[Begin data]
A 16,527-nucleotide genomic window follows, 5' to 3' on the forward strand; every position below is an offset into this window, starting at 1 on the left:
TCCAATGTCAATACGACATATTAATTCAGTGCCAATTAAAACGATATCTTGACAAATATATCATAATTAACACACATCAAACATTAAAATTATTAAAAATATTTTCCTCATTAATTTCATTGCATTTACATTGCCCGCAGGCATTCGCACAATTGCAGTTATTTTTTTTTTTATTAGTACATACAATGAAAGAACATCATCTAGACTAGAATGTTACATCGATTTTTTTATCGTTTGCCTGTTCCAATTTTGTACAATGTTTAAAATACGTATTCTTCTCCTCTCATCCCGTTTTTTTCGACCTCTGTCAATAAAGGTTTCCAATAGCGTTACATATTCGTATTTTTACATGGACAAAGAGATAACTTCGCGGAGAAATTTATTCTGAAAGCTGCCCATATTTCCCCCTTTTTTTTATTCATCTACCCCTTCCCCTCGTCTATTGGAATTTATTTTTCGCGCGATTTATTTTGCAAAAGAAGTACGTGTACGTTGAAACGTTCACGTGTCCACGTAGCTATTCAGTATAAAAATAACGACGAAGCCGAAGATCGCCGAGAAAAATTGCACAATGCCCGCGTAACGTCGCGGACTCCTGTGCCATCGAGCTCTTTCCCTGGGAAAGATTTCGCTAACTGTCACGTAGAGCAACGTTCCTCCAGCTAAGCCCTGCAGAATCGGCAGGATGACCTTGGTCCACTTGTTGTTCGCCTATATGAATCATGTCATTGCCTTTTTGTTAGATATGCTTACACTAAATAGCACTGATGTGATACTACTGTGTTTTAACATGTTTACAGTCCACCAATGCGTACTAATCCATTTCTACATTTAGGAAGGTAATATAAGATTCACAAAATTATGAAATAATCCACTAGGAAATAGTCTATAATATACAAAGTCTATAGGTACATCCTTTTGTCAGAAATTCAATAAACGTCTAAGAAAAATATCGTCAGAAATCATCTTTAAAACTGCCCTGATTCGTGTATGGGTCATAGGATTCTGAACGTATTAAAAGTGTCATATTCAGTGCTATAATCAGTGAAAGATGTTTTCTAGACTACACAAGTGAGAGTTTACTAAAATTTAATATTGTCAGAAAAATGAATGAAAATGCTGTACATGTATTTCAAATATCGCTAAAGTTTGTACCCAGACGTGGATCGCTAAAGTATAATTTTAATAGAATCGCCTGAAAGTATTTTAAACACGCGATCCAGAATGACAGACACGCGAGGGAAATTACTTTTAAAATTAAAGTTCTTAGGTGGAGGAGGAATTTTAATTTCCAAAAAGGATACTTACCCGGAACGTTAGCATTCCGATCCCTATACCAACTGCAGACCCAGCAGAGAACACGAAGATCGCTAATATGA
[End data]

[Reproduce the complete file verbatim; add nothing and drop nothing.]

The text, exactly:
A 16,527-nucleotide genomic window follows, 5' to 3' on the forward strand; every position below is an offset into this window, starting at 1 on the left:
TCCAATGTCAATACGACATATTAATTCAGTGCCAATTAAAACGATATCTTGACAAATATATCATAATTAACACACATCAAACATTAAAATTATTAAAAATATTTTCCTCATTAATTTCATTGCATTTACATTGCCCGCAGGCATTCGCACAATTGCAGTTATTTTTTTTTTTATTAGTACATACAATGAAAGAACATCATCTAGACTAGAATGTTACATCGATTTTTTTATCGTTTGCCTGTTCCAATTTTGTACAATGTTTAAAATACGTATTCTTCTCCTCTCATCCCGTTTTTTTCGACCTCTGTCAATAAAGGTTTCCAATAGCGTTACATATTCGTATTTTTACATGGACAAAGAGATAACTTCGCGGAGAAATTTATTCTGAAAGCTGCCCATATTTCCCCCTTTTTTTTATTCATCTACCCCTTCCCCTCGTCTATTGGAATTTATTTTTCGCGCGATTTATTTTGCAAAAGAAGTACGTGTACGTTGAAACGTTCACGTGTCCACGTAGCTATTCAGTATAAAAATAACGACGAAGCCGAAGATCGCCGAGAAAAATTGCACAATGCCCGCGTAACGTCGCGGACTCCTGTGCCATCGAGCTCTTTCCCTGGGAAAGATTTCGCTAACTGTCACGTAGAGCAACGTTCCTCCAGCTAAGCCCTGCAGAATCGGCAGGATGACCTTGGTCCACTTGTTGTTCGCCTATATGAATCATGTCATTGCCTTTTTGTTAGATATGCTTACACTAAATAGCACTGATGTGATACTACTGTGTTTTAACATGTTTACAGTCCACCAATGCGTACTAATCCATTTCTACATTTAGGAAGGTAATATAAGATTCACAAAATTATGAAATAATCCACTAGGAAATAGTCTATAATATACAAAGTCTATAGGTACATCCTTTTGTCAGAAATTCAATAAACGTCTAAGAAAAATATCGTCAGAAATCATCTTTAAAACTGCCCTGATTCGTGTATGGGTCATAGGATTCTGAACGTATTAAAAGTGTCATATTCAGTGCTATAATCAGTGAAAGATGTTTTCTAGACTACACAAGTGAGAGTTTACTAAAATTTAATATTGTCAGAAAAATGAATGAAAATGCTGTACATGTATTTCAAATATCGCTAAAGTTTGTACCCAGACGTGGATCGCTAAAGTATAATTTTAATAGAATCGCCTGAAAGTATTTTAAACACGCGATCCAGAATGACAGACACGCGAGGGAAATTACTTTTAAAATTAAAGTTCTTAGGTGGAGGAGGAATTTTAATTTCCAAAAAGGATACTTACCCGGAACGTTAGCATTCCGATCCCTATACCAACTGCAGACCCAGCAGAGAACACGAAGATCGCTAATATGA